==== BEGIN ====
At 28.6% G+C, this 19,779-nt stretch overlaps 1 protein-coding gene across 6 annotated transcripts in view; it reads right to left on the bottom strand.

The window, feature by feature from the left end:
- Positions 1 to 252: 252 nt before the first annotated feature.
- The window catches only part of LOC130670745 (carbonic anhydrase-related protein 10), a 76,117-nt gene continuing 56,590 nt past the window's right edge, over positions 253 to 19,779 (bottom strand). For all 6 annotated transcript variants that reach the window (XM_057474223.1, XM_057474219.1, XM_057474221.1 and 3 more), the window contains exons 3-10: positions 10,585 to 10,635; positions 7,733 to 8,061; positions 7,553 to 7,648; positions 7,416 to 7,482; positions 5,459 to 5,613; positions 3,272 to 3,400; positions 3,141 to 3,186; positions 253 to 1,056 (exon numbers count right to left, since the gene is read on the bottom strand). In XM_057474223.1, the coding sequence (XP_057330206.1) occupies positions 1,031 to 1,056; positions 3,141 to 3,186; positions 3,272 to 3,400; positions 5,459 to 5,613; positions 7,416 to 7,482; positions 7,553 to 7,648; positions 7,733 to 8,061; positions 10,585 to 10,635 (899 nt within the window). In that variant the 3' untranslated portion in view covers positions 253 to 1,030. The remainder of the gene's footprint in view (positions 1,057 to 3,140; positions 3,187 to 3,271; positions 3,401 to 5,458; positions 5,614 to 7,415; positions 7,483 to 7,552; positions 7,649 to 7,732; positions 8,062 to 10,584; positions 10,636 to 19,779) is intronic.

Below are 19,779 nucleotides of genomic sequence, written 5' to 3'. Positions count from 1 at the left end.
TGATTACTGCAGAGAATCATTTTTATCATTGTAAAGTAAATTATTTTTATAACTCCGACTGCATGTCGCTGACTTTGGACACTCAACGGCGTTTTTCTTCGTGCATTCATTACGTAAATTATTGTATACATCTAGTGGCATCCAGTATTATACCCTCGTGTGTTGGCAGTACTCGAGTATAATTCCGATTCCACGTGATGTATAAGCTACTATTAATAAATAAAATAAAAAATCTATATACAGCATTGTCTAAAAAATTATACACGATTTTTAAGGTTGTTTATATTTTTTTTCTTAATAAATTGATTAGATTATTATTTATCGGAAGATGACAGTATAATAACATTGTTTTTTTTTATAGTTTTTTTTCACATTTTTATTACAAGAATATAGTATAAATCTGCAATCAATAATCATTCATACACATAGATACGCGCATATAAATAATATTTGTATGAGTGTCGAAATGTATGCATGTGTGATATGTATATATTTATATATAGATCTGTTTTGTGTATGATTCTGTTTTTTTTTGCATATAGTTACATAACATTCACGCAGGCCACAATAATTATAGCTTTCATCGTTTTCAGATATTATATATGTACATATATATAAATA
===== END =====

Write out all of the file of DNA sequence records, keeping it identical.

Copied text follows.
At 28.6% G+C, this 19,779-nt stretch overlaps 1 protein-coding gene across 6 annotated transcripts in view; it reads right to left on the bottom strand.

The window, feature by feature from the left end:
- Positions 1 to 252: 252 nt before the first annotated feature.
- The window catches only part of LOC130670745 (carbonic anhydrase-related protein 10), a 76,117-nt gene continuing 56,590 nt past the window's right edge, over positions 253 to 19,779 (bottom strand). For all 6 annotated transcript variants that reach the window (XM_057474223.1, XM_057474219.1, XM_057474221.1 and 3 more), the window contains exons 3-10: positions 10,585 to 10,635; positions 7,733 to 8,061; positions 7,553 to 7,648; positions 7,416 to 7,482; positions 5,459 to 5,613; positions 3,272 to 3,400; positions 3,141 to 3,186; positions 253 to 1,056 (exon numbers count right to left, since the gene is read on the bottom strand). In XM_057474223.1, the coding sequence (XP_057330206.1) occupies positions 1,031 to 1,056; positions 3,141 to 3,186; positions 3,272 to 3,400; positions 5,459 to 5,613; positions 7,416 to 7,482; positions 7,553 to 7,648; positions 7,733 to 8,061; positions 10,585 to 10,635 (899 nt within the window). In that variant the 3' untranslated portion in view covers positions 253 to 1,030. The remainder of the gene's footprint in view (positions 1,057 to 3,140; positions 3,187 to 3,271; positions 3,401 to 5,458; positions 5,614 to 7,415; positions 7,483 to 7,552; positions 7,649 to 7,732; positions 8,062 to 10,584; positions 10,636 to 19,779) is intronic.

Below are 19,779 nucleotides of genomic sequence, written 5' to 3'. Positions count from 1 at the left end.
TGATTACTGCAGAGAATCATTTTTATCATTGTAAAGTAAATTATTTTTATAACTCCGACTGCATGTCGCTGACTTTGGACACTCAACGGCGTTTTTCTTCGTGCATTCATTACGTAAATTATTGTATACATCTAGTGGCATCCAGTATTATACCCTCGTGTGTTGGCAGTACTCGAGTATAATTCCGATTCCACGTGATGTATAAGCTACTATTAATAAATAAAATAAAAAATCTATATACAGCATTGTCTAAAAAATTATACACGATTTTTAAGGTTGTTTATATTTTTTTTCTTAATAAATTGATTAGATTATTATTTATCGGAAGATGACAGTATAATAACATTGTTTTTTTTTATAGTTTTTTTTCACATTTTTATTACAAGAATATAGTATAAATCTGCAATCAATAATCATTCATACACATAGATACGCGCATATAAATAATATTTGTATGAGTGTCGAAATGTATGCATGTGTGATATGTATATATTTATATATAGATCTGTTTTGTGTATGATTCTGTTTTTTTTTGCATATAGTTACATAACATTCACGCAGGCCACAATAATTATAGCTTTCATCGTTTTCAGATATTATATATGTACATATATATAAATA